Deeper than I Know

Deeper than I Know April 13, 2024

a white wildflower known as Dutchman's Breeches, growing out of the side of a shale cliff.
image by Mary Pezzulo

I drove out to see the wildflowers, in Serendipity.

Last year, due to the fiasco with the car, I was trapped in Steubenville and couldn’t go hiking until June. Forest wildflowers are gone by June. The trees’ canopy cuts off their sun.  They are ephemeral, a miracle that appears for a few weeks in spring. Then we get the miracle of the shade trees that cool the hiking trails by ten degrees. Then we get the miracle of Autumn. Then we get the miracle of ice. Right now we’re just about at the beginning of the peak wildflower time.

The same state park that has the waterfall is renowned for its wildflower reserve. 

I can’t possibly describe for you the richness of the wildflower reserve. It’s like a stained glass window spread out over several Appalachian hills.

Of course I stopped to take too many pictures.

Of course I stood for far too long, admiring the emerald green slick of a vernal pool, which didn’t smell nearly as bad as I thought it might.

Of course I got lost on a maze of trails, and gave up reading signs and just followed trails downhill until I got to the meadow.

bluebells growing on the forest floor
image via Pixabay

Of course I followed the meadow trail to river, and climbed out on a great big outcropping of living tree roots, and watched the river flow by under me.

I pretended that I was a Tolkien elf and a child in Narnia and a tour guide taking a gaggle of appreciative children to see the flowers– everything other than what I am.

I missed the little girl who used to be called Rosie, a young woman who is now finishing out the sixth grade with near perfect grades and a gaggle of new friends. And I mourned the life I never got to have for the thousandth or the millionth time.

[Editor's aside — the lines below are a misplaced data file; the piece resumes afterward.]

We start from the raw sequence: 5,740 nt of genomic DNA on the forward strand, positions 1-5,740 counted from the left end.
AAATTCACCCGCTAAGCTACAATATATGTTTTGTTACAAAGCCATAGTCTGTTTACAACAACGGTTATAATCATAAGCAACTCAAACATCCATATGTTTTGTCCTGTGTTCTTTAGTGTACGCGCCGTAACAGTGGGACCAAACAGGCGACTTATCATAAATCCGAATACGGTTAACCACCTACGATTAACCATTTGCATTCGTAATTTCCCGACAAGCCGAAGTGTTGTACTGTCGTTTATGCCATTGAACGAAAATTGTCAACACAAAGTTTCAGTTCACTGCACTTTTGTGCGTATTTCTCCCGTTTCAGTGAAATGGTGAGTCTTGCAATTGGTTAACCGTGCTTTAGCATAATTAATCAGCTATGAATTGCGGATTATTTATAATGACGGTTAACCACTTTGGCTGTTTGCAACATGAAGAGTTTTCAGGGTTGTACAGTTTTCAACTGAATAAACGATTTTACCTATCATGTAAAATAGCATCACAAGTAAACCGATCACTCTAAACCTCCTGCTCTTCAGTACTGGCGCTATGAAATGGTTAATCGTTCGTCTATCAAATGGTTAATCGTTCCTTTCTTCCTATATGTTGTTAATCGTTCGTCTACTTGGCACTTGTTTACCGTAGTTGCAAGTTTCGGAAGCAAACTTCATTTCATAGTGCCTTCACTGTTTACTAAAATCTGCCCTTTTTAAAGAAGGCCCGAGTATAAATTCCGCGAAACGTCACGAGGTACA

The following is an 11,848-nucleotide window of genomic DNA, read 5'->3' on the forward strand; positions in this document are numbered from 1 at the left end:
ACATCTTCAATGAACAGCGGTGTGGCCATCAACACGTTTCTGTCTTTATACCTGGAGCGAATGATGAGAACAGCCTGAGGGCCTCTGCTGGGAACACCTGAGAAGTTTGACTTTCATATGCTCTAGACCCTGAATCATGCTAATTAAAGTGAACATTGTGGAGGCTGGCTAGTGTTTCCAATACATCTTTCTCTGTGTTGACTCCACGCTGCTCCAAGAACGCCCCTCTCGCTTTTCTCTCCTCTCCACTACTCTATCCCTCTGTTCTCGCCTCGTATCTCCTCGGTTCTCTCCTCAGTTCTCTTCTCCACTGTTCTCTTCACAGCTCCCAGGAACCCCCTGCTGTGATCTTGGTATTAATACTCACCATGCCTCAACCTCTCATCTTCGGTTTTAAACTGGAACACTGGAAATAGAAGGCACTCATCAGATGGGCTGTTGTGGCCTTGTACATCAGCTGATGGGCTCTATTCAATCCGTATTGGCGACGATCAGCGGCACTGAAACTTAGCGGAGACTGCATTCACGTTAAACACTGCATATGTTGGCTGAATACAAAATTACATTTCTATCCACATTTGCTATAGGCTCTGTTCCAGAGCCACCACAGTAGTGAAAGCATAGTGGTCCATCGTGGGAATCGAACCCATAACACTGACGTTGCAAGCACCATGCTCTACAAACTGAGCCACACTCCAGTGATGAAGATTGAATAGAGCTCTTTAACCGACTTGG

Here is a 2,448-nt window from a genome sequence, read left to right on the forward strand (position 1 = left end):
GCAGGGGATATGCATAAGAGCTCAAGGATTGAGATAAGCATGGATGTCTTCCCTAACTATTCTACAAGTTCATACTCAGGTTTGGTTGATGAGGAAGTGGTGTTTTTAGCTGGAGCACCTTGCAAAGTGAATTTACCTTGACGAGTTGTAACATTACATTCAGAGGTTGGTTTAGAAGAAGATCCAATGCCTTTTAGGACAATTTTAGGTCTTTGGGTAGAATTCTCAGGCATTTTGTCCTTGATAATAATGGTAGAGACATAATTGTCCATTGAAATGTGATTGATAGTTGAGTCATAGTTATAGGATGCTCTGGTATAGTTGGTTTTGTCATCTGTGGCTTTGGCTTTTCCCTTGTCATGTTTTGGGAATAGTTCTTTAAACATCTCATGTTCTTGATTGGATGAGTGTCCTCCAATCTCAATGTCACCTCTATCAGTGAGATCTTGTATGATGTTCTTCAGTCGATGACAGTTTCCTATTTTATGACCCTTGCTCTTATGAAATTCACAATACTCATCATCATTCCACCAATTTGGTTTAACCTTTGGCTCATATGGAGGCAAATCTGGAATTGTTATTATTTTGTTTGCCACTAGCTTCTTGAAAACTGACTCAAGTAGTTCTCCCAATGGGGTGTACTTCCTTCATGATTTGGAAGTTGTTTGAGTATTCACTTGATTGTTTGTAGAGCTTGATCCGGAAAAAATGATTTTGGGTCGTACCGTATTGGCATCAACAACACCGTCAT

an unknown variety of yellow wildflower growing on the forest floor
image by Mary Pezzulo

Let’s say that while I was out on the trail, tying to find that vernal pool, in a patch of glorious periwinkles with birds singing overhead, I met God. Let’s say God walked with me for the rest of the hike.

I’m not a charismatic anymore and I’ll never be a charismatic again. I understand that I have an imagination. I’ll never be sure how much of what I imagined was God until I see God face to face. But let’s say God was there.

Let’s say we spoke.

“How can it be that the God who made the Appalachian mountains also made Steubenville? How can it be that I am certain I’ve known you in the rites and rituals of the Catholic Church,  but I’m also certain I’ve known you in my friendship with Holly the Witch and the other people that Church despises? How can the God who didn’t let me die when I was in so much pain that I couldn’t stop begging, is the God who decided that there should be a vernal pool just here and a patch of periwinkles over this way to fill me with joy beyond all telling? Who are you?”

a periwinkle growing on the forest floor
image by Mary Pezzulo

My love, this is a mystery that cannot be explained. You have seen parts of me, but I am so much bigger than you know, and so much deeper than you know, and so much wider than you know, and so much better than you know.  I am great enough to contain it all, and tiny enough to enter into it all, and vulnerable enough to suffer it all and draw every injustice to myself. And while you’re here, I made you these flowers. 

“Did you mean for me to get trapped out here? Did you mean for these things to happen to me?”

This is another mystery that cannot be explained. What you’ve been through is hell and I don’t will hell, but hell happened anyway. When I saw you were going to descend into hell, I decided to descend to hell with you. And I made you these flowers. 

“Do you know how much it hurts that nobody loves me and I’ve lost everything?”

I made you these flowers.

“Are you angry that I can’t go to confession because of the PTSD? Are you going to send me to hell? The real one, I mean?”

I made you these flowers. 

I walked along the riverside to the beaver dam, through a patch of glorious thick mud so deep I thought I was going to get stuck. Mayapples with their umbrellas tightly curled lined the path. A downy woodpecker hopped sideways up a dead tree.

I finally got to Shafer’s Rock, a great big jutting layer cake of shale strata that meant I was almost back to the parking lot.

Jutting out of a crack in Shafer’s Rock, growing horizontal about ten feet off the ground, was a patch of Dutchman’s Breeches: a wild white variety of bleeding heart.

I made you these flowers. 

I made you these flowers.

I made you these flowers. 

I left the park with no more answers than when I came, but I left at peace.

 

Mary Pezzulo is the author of Meditations on the Way of the Cross, The Sorrows and Joys of Mary, and Stumbling into Grace: How We Meet God in Tiny Works of Mercy.

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